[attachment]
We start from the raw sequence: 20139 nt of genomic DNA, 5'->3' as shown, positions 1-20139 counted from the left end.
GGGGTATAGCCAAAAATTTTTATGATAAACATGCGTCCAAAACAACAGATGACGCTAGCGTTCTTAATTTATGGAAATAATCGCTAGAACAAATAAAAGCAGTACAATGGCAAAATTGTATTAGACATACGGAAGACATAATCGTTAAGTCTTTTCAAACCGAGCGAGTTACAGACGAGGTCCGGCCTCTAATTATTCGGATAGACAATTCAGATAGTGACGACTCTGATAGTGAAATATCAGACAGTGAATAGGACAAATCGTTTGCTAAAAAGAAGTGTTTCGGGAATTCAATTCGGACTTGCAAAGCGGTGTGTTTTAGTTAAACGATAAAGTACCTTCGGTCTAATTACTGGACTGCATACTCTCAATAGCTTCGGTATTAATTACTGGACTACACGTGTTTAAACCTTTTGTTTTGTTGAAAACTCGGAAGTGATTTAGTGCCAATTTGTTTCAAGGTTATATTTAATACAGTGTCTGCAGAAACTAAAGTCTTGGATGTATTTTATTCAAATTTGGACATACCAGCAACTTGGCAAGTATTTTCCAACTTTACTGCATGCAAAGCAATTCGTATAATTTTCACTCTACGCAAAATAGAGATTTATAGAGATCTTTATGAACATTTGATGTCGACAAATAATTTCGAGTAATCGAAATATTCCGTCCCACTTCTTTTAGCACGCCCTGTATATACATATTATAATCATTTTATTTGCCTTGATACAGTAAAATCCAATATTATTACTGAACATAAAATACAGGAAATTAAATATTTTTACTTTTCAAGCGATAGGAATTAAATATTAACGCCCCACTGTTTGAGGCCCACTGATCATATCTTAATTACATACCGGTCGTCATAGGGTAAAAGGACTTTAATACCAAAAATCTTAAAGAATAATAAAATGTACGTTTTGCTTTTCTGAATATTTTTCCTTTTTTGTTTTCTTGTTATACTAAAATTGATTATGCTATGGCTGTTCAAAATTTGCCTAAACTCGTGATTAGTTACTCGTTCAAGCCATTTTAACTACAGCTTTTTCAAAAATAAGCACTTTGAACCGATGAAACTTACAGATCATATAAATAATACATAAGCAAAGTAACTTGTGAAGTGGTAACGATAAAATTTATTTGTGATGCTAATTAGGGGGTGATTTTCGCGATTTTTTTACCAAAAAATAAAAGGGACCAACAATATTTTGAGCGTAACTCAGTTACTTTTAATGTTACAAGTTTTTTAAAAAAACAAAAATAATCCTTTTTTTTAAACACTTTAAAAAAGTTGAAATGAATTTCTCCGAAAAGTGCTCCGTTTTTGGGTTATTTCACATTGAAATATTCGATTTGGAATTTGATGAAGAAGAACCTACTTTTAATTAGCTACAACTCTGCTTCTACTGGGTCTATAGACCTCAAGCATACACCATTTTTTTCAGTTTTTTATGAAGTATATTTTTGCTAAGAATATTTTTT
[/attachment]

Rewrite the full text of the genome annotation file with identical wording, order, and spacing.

We start from the raw sequence: 20139 nt of genomic DNA, 5'->3' as shown, positions 1-20139 counted from the left end.
GGGGTATAGCCAAAAATTTTTATGATAAACATGCGTCCAAAACAACAGATGACGCTAGCGTTCTTAATTTATGGAAATAATCGCTAGAACAAATAAAAGCAGTACAATGGCAAAATTGTATTAGACATACGGAAGACATAATCGTTAAGTCTTTTCAAACCGAGCGAGTTACAGACGAGGTCCGGCCTCTAATTATTCGGATAGACAATTCAGATAGTGACGACTCTGATAGTGAAATATCAGACAGTGAATAGGACAAATCGTTTGCTAAAAAGAAGTGTTTCGGGAATTCAATTCGGACTTGCAAAGCGGTGTGTTTTAGTTAAACGATAAAGTACCTTCGGTCTAATTACTGGACTGCATACTCTCAATAGCTTCGGTATTAATTACTGGACTACACGTGTTTAAACCTTTTGTTTTGTTGAAAACTCGGAAGTGATTTAGTGCCAATTTGTTTCAAGGTTATATTTAATACAGTGTCTGCAGAAACTAAAGTCTTGGATGTATTTTATTCAAATTTGGACATACCAGCAACTTGGCAAGTATTTTCCAACTTTACTGCATGCAAAGCAATTCGTATAATTTTCACTCTACGCAAAATAGAGATTTATAGAGATCTTTATGAACATTTGATGTCGACAAATAATTTCGAGTAATCGAAATATTCCGTCCCACTTCTTTTAGCACGCCCTGTATATACATATTATAATCATTTTATTTGCCTTGATACAGTAAAATCCAATATTATTACTGAACATAAAATACAGGAAATTAAATATTTTTACTTTTCAAGCGATAGGAATTAAATATTAACGCCCCACTGTTTGAGGCCCACTGATCATATCTTAATTACATACCGGTCGTCATAGGGTAAAAGGACTTTAATACCAAAAATCTTAAAGAATAATAAAATGTACGTTTTGCTTTTCTGAATATTTTTCCTTTTTTGTTTTCTTGTTATACTAAAATTGATTATGCTATGGCTGTTCAAAATTTGCCTAAACTCGTGATTAGTTACTCGTTCAAGCCATTTTAACTACAGCTTTTTCAAAAATAAGCACTTTGAACCGATGAAACTTACAGATCATATAAATAATACATAAGCAAAGTAACTTGTGAAGTGGTAACGATAAAATTTATTTGTGATGCTAATTAGGGGGTGATTTTCGCGATTTTTTTACCAAAAAATAAAAGGGACCAACAATATTTTGAGCGTAACTCAGTTACTTTTAATGTTACAAGTTTTTTAAAAAAACAAAAATAATCCTTTTTTTTAAACACTTTAAAAAAGTTGAAATGAATTTCTCCGAAAAGTGCTCCGTTTTTGGGTTATTTCACATTGAAATATTCGATTTGGAATTTGATGAAGAAGAACCTACTTTTAATTAGCTACAACTCTGCTTCTACTGGGTCTATAGACCTCAAGCATACACCATTTTTTTCAGTTTTTTATGAAGTATATTTTTGCTAAGAATATTTTTT